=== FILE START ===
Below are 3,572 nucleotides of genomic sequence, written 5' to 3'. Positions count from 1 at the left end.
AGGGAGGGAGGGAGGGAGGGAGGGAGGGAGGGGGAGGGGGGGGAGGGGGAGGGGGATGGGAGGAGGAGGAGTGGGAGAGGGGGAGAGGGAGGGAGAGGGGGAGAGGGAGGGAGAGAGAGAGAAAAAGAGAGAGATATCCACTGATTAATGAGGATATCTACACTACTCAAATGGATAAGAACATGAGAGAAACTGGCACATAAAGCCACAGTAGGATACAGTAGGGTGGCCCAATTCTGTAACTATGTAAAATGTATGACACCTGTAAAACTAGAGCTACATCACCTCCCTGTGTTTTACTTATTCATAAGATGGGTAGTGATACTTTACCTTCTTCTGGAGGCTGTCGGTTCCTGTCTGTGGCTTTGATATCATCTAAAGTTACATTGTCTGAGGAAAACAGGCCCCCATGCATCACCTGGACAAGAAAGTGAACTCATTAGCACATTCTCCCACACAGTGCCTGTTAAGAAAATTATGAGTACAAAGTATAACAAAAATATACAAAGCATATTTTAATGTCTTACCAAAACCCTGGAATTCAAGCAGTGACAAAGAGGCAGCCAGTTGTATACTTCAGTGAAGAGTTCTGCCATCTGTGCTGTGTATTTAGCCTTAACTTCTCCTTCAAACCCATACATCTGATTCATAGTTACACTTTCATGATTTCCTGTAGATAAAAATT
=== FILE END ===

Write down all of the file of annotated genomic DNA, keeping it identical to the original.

Below are 3,572 nucleotides of genomic sequence, written 5' to 3'. Positions count from 1 at the left end.
AGGGAGGGAGGGAGGGAGGGAGGGAGGGAGGGGGAGGGGGGGGAGGGGGAGGGGGATGGGAGGAGGAGGAGTGGGAGAGGGGGAGAGGGAGGGAGAGGGGGAGAGGGAGGGAGAGAGAGAGAAAAAGAGAGAGATATCCACTGATTAATGAGGATATCTACACTACTCAAATGGATAAGAACATGAGAGAAACTGGCACATAAAGCCACAGTAGGATACAGTAGGGTGGCCCAATTCTGTAACTATGTAAAATGTATGACACCTGTAAAACTAGAGCTACATCACCTCCCTGTGTTTTACTTATTCATAAGATGGGTAGTGATACTTTACCTTCTTCTGGAGGCTGTCGGTTCCTGTCTGTGGCTTTGATATCATCTAAAGTTACATTGTCTGAGGAAAACAGGCCCCCATGCATCACCTGGACAAGAAAGTGAACTCATTAGCACATTCTCCCACACAGTGCCTGTTAAGAAAATTATGAGTACAAAGTATAACAAAAATATACAAAGCATATTTTAATGTCTTACCAAAACCCTGGAATTCAAGCAGTGACAAAGAGGCAGCCAGTTGTATACTTCAGTGAAGAGTTCTGCCATCTGTGCTGTGTATTTAGCCTTAACTTCTCCTTCAAACCCATACATCTGATTCATAGTTACACTTTCATGATTTCCTGTAGATAAAAATT